The State of Mobile: The What and Where of Mobile Privacy


FPF Director and Co-chair, Jules Polonetsky presented along with other leading industry professionals at the OTA Forum Workshop titled, “The State of Mobile: The What and Where of Mobile Privacy. Redefining the role of business and industry.” Jules Polonetsky highlighted some of the issues with having mobile privacy policies. “Is anyone actually eager to read a long mobile privacy policy?” “One way or another we have to communicate to users how data will be used,” said Jim Brock, President and Founder of PrivacyChoice, who recently released PrivacyChoice Policymaker for mobile apps and sites, a tool that summarizes to users how data is used in less than eighteen syllables. Justin Brookman, Director, Center for Democracy & Technology (CDT), responded that there should still be a place where the entire privacy policy is discoverable, as it is probably hard to explain the full extent to which data is used in such a tool.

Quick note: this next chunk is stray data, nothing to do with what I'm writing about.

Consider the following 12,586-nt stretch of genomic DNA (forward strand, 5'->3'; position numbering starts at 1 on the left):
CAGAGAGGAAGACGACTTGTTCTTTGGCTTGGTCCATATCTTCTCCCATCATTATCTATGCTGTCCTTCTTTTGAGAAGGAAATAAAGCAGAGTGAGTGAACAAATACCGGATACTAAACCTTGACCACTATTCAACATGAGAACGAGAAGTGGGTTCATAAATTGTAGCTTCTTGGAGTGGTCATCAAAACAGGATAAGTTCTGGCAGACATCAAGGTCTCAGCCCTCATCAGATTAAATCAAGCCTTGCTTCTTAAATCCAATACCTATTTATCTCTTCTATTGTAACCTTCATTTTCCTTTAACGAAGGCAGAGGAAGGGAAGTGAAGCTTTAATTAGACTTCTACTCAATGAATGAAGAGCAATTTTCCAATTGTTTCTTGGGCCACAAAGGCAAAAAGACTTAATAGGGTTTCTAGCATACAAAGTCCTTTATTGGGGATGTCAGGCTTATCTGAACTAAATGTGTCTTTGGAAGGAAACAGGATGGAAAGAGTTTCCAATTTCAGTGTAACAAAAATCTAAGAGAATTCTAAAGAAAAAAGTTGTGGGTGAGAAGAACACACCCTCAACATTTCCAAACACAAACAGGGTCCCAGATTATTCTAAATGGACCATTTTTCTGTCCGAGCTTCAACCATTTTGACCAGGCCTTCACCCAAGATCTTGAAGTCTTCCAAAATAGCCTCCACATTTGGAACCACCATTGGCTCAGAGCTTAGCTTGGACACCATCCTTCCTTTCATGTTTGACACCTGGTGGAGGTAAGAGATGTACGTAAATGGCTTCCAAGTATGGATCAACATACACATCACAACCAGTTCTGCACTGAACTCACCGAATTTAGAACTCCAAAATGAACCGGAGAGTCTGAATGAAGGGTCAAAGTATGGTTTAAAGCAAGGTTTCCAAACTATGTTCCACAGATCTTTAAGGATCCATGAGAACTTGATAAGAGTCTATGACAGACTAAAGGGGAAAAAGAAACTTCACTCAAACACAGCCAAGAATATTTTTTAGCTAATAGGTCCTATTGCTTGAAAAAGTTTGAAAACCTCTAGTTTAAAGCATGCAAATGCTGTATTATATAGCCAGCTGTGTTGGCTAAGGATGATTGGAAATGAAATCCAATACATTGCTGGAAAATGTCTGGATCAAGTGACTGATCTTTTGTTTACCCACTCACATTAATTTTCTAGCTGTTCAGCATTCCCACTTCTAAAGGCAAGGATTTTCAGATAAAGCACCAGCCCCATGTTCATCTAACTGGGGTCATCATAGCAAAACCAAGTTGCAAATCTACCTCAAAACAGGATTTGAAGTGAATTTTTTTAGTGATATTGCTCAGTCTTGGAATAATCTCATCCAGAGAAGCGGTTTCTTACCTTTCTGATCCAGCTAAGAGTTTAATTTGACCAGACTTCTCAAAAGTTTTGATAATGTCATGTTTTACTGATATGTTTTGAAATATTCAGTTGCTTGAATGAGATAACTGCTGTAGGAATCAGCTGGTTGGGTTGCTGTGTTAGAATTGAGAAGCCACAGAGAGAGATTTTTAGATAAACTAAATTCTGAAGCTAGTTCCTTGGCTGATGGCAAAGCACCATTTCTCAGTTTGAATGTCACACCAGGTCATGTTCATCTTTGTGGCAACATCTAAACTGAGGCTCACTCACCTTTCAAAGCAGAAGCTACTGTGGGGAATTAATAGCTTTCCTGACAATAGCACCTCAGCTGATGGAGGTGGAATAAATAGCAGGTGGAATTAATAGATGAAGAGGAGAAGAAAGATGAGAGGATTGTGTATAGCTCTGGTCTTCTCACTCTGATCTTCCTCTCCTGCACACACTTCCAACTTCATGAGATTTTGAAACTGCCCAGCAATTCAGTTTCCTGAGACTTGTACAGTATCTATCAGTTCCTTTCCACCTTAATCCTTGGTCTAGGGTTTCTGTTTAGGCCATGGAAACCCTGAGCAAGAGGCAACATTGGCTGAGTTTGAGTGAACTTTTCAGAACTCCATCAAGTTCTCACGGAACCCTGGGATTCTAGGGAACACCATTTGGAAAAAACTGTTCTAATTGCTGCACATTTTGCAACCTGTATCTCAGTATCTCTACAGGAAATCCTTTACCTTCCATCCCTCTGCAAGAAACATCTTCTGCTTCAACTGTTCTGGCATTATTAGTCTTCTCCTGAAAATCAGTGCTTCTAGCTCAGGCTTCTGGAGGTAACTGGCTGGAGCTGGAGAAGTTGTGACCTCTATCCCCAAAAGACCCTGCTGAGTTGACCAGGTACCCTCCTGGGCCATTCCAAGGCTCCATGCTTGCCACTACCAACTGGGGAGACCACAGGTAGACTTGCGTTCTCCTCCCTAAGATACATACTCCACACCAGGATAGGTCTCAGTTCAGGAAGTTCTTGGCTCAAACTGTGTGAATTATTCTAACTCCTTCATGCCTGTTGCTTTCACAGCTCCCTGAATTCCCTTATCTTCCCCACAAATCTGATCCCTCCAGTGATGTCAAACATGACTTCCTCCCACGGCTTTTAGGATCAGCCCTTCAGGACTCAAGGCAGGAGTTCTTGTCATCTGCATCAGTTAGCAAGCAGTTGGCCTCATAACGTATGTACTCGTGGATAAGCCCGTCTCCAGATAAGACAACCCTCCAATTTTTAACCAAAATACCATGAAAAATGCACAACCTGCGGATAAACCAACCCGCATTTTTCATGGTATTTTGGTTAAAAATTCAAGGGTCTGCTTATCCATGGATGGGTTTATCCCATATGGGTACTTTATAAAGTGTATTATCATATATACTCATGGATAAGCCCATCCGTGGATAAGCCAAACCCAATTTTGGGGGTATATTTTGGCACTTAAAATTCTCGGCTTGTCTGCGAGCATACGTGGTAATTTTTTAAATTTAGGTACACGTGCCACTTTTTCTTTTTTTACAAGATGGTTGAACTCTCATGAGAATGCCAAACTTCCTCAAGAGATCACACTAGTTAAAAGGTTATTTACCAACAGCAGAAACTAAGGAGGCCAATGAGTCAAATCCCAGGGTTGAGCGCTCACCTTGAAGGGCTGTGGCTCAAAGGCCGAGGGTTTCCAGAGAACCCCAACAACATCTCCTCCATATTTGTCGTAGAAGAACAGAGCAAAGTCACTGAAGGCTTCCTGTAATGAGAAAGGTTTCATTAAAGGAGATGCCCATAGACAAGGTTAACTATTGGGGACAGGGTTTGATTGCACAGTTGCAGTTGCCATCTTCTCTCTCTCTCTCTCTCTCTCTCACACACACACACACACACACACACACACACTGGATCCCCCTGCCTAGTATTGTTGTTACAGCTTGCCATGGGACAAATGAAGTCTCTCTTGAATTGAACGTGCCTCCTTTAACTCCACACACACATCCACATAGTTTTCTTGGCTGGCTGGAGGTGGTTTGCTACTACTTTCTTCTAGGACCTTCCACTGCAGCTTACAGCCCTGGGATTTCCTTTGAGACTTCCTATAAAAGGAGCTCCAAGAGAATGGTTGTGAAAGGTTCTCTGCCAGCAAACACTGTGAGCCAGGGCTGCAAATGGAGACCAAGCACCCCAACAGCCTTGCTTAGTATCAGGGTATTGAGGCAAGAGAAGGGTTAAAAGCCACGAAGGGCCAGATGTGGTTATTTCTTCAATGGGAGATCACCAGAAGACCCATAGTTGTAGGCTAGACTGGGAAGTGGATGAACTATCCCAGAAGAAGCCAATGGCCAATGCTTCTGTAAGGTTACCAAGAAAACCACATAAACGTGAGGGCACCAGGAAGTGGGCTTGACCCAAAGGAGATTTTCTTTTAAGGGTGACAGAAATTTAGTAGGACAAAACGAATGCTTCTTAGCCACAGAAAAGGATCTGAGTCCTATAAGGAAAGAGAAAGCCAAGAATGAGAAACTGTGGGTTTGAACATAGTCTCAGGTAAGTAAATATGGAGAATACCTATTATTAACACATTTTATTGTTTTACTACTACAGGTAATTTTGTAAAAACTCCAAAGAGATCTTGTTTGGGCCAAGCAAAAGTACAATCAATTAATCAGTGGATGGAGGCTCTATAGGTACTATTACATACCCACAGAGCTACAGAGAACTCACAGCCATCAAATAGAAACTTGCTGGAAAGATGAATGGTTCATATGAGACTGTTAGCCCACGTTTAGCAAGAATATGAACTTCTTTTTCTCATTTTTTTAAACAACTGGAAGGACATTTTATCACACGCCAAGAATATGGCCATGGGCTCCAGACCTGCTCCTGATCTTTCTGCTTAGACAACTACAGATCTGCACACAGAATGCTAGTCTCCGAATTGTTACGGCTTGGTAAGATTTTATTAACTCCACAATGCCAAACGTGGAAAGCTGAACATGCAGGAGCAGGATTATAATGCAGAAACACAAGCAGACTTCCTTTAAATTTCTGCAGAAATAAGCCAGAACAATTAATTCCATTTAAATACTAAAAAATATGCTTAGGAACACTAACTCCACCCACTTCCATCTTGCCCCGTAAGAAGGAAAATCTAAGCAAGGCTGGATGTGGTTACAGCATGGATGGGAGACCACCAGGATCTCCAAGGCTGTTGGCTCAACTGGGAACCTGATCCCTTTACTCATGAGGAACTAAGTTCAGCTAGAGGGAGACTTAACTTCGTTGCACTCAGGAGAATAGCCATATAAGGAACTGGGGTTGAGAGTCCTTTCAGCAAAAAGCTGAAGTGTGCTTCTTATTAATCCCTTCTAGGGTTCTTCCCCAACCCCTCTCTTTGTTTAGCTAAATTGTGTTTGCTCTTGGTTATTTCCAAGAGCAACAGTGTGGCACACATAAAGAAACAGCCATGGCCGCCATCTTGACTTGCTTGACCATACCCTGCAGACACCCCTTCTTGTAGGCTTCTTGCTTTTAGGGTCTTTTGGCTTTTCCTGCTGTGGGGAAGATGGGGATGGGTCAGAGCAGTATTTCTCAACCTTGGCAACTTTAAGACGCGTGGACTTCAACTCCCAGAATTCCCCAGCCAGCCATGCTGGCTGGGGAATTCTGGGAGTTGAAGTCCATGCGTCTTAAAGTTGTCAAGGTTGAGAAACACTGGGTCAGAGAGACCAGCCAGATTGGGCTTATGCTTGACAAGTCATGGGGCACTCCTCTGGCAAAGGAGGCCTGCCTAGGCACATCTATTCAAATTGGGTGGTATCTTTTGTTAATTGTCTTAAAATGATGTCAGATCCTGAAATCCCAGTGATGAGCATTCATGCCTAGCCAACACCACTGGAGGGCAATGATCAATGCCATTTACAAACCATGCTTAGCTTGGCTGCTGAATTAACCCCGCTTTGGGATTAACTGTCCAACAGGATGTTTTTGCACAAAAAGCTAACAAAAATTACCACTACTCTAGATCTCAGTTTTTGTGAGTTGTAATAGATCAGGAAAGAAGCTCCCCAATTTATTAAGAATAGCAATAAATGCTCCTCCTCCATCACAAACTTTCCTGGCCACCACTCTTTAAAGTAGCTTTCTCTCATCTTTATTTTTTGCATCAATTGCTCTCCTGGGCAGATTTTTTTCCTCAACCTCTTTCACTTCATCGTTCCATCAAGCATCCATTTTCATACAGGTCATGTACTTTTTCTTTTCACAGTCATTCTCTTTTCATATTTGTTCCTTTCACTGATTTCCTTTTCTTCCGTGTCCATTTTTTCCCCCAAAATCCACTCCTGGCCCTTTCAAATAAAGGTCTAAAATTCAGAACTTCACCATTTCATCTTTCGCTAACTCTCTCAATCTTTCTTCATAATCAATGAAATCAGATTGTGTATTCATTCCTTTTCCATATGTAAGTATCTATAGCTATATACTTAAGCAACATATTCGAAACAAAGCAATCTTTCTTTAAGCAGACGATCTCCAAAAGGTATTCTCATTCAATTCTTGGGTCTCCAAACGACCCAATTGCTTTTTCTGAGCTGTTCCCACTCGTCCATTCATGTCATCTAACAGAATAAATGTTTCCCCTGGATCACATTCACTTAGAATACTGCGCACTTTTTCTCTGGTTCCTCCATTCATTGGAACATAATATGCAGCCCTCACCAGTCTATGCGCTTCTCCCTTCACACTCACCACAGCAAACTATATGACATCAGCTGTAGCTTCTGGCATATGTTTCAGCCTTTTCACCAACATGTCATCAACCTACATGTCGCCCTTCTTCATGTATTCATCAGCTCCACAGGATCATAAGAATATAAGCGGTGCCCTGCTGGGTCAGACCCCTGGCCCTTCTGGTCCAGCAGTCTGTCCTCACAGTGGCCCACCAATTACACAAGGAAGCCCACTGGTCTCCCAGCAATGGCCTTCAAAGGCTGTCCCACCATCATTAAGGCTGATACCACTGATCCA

“UDID [Unique Device Identifiers] is not the concept of personal information that most people have. Having a unique identifier has some real advantages,” said Morgan Reed, Executive Director, Association for Competitive Technology (ACT). For example, an educational app can inform invested parties such as parents and teachers when a child completes his homework or how to restore data from an app that was accidentally deleted. Polonetsky added that more responsible networks are hashing the UDID and offering consumers a choice of opting out.

“It is important to remember that this whole industry has only existed since 2008. Advertising in mobile apps is less than 24 months old,” stated Reed. Given that apps are so recent, he stressed that the app industry needs a chance to experiment and even make some mistakes in order to fully realize the business model and potential for growth.